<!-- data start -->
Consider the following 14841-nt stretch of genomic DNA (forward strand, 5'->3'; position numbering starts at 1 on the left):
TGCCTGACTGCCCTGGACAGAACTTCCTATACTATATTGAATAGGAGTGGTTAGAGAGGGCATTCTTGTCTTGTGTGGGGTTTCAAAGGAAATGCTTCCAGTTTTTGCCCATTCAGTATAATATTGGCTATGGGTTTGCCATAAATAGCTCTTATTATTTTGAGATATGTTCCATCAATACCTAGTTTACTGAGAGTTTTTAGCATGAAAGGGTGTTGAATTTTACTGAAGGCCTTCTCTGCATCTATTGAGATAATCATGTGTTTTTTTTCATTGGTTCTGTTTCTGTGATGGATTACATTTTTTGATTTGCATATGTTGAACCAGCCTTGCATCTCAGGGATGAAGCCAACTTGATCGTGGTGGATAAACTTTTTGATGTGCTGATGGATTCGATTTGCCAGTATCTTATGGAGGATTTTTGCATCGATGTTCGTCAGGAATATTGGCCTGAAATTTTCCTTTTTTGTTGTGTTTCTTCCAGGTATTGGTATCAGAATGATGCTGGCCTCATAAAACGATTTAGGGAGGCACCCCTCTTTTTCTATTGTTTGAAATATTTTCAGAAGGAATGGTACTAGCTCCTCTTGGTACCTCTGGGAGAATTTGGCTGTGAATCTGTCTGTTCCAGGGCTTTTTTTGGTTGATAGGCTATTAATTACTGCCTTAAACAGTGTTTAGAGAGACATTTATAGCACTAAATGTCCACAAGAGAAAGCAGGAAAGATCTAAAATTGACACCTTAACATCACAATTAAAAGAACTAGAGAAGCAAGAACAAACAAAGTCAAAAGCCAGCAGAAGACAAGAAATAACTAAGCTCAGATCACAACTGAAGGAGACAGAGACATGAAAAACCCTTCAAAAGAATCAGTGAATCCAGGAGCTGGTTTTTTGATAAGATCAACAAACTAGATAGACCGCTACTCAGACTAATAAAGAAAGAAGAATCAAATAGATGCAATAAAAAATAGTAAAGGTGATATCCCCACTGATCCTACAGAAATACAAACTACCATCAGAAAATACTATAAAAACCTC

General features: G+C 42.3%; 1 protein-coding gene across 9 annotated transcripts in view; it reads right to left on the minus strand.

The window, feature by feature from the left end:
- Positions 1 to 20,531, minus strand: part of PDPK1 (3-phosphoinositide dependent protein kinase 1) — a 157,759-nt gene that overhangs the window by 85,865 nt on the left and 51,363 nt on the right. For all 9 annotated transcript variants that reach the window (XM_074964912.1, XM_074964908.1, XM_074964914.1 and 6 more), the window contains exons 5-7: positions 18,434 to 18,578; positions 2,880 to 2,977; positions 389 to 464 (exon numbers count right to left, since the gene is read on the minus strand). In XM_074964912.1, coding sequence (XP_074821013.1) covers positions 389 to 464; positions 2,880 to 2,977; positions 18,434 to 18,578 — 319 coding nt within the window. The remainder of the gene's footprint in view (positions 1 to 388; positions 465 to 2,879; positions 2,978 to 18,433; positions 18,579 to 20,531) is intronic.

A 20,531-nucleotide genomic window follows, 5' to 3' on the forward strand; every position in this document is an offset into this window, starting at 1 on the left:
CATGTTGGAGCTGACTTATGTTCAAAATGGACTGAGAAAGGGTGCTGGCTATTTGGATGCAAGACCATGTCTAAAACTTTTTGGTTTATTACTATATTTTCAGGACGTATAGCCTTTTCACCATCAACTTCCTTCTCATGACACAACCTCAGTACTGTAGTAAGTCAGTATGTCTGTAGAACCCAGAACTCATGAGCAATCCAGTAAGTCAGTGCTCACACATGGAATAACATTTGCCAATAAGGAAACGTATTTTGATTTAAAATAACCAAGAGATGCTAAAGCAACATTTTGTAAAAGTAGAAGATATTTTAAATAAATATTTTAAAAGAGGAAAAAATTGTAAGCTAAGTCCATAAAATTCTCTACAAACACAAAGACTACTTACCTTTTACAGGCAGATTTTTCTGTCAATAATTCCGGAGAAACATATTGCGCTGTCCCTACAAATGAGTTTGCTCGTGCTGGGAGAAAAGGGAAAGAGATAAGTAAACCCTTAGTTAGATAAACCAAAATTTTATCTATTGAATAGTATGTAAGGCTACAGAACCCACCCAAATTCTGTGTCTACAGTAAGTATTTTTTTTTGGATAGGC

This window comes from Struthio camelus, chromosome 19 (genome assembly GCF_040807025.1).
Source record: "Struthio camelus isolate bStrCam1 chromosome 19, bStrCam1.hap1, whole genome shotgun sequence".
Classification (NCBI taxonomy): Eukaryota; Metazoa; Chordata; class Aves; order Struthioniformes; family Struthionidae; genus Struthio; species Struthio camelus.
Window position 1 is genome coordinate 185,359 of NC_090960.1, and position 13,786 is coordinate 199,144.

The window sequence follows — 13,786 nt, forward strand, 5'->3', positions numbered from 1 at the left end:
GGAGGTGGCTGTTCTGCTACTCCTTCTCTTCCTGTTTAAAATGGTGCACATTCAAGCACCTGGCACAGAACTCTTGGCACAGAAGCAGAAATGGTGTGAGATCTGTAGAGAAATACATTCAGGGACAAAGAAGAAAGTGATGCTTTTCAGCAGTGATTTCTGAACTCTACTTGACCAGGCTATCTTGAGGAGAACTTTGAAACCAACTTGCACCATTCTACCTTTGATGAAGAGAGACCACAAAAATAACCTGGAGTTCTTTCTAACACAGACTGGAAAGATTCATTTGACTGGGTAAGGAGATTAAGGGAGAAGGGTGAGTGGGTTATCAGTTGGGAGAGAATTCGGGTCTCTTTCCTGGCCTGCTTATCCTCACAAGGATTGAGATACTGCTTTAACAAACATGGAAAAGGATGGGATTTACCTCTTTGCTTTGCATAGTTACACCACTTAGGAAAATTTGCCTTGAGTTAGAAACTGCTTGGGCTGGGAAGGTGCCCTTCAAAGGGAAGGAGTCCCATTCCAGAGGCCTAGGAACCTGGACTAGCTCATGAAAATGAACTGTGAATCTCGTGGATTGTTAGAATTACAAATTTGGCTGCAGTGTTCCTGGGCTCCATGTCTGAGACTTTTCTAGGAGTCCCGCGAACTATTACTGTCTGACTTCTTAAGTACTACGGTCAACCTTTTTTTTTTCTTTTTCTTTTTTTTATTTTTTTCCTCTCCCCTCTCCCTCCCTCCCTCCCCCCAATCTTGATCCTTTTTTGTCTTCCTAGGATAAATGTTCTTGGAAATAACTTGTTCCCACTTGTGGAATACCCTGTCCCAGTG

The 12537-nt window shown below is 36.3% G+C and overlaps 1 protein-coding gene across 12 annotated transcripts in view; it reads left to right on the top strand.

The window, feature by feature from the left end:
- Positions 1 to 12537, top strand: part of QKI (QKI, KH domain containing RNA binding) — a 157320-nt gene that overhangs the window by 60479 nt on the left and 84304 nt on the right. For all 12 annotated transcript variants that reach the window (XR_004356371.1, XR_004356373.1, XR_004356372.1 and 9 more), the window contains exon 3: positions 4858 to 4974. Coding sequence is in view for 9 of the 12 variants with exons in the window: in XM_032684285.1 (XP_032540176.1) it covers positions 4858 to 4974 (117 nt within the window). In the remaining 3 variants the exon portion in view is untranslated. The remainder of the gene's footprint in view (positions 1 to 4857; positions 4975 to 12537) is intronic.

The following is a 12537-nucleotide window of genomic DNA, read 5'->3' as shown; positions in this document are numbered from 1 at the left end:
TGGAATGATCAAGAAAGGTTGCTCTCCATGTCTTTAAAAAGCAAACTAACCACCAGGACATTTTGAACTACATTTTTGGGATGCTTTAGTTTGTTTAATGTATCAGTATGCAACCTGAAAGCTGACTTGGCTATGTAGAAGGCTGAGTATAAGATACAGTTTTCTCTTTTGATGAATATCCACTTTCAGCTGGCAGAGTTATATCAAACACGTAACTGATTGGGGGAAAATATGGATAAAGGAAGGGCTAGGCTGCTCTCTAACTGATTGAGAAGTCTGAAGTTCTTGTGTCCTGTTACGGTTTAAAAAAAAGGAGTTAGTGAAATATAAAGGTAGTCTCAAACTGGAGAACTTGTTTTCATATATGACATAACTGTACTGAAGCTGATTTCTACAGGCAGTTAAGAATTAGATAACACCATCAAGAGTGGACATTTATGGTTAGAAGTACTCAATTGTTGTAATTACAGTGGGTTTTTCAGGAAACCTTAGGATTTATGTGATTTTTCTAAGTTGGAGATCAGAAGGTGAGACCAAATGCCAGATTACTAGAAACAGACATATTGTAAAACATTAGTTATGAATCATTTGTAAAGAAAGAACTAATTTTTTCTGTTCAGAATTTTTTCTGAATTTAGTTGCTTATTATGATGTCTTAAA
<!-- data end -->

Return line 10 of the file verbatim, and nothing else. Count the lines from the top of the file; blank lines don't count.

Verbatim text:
Classification (NCBI taxonomy): Eukaryota; Metazoa; Chordata; class Aves; order Struthioniformes; family Struthionidae; genus Struthio; species Struthio camelus.